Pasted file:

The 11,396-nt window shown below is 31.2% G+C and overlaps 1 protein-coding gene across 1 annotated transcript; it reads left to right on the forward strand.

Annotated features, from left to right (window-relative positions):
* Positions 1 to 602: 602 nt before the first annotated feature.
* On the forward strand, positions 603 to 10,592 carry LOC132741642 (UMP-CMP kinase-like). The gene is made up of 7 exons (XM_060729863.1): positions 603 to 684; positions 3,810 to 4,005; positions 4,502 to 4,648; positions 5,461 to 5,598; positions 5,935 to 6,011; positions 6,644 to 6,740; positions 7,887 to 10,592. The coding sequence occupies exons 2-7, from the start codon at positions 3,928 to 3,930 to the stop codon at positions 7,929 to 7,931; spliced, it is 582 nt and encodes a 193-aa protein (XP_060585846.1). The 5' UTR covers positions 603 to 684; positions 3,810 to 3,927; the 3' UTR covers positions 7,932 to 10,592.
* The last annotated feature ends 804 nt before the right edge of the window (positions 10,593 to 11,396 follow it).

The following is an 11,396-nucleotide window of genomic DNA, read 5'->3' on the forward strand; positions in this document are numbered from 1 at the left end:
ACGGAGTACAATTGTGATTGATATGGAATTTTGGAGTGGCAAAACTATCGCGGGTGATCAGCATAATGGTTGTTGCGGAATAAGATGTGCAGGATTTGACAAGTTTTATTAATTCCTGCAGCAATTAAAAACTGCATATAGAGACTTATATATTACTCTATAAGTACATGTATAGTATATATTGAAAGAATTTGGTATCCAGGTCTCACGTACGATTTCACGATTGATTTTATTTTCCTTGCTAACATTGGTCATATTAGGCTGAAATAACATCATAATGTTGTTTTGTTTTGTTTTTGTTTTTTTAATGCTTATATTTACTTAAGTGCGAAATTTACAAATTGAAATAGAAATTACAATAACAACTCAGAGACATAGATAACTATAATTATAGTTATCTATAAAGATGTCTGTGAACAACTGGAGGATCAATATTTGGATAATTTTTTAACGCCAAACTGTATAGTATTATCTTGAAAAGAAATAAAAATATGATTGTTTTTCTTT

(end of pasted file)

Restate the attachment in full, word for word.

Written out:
The 11,396-nt window shown below is 31.2% G+C and overlaps 1 protein-coding gene across 1 annotated transcript; it reads left to right on the forward strand.

Annotated features, from left to right (window-relative positions):
* Positions 1 to 602: 602 nt before the first annotated feature.
* On the forward strand, positions 603 to 10,592 carry LOC132741642 (UMP-CMP kinase-like). The gene is made up of 7 exons (XM_060729863.1): positions 603 to 684; positions 3,810 to 4,005; positions 4,502 to 4,648; positions 5,461 to 5,598; positions 5,935 to 6,011; positions 6,644 to 6,740; positions 7,887 to 10,592. The coding sequence occupies exons 2-7, from the start codon at positions 3,928 to 3,930 to the stop codon at positions 7,929 to 7,931; spliced, it is 582 nt and encodes a 193-aa protein (XP_060585846.1). The 5' UTR covers positions 603 to 684; positions 3,810 to 3,927; the 3' UTR covers positions 7,932 to 10,592.
* The last annotated feature ends 804 nt before the right edge of the window (positions 10,593 to 11,396 follow it).

The following is an 11,396-nucleotide window of genomic DNA, read 5'->3' on the forward strand; positions in this document are numbered from 1 at the left end:
ACGGAGTACAATTGTGATTGATATGGAATTTTGGAGTGGCAAAACTATCGCGGGTGATCAGCATAATGGTTGTTGCGGAATAAGATGTGCAGGATTTGACAAGTTTTATTAATTCCTGCAGCAATTAAAAACTGCATATAGAGACTTATATATTACTCTATAAGTACATGTATAGTATATATTGAAAGAATTTGGTATCCAGGTCTCACGTACGATTTCACGATTGATTTTATTTTCCTTGCTAACATTGGTCATATTAGGCTGAAATAACATCATAATGTTGTTTTGTTTTGTTTTTGTTTTTTTAATGCTTATATTTACTTAAGTGCGAAATTTACAAATTGAAATAGAAATTACAATAACAACTCAGAGACATAGATAACTATAATTATAGTTATCTATAAAGATGTCTGTGAACAACTGGAGGATCAATATTTGGATAATTTTTTAACGCCAAACTGTATAGTATTATCTTGAAAAGAAATAAAAATATGATTGTTTTTCTTT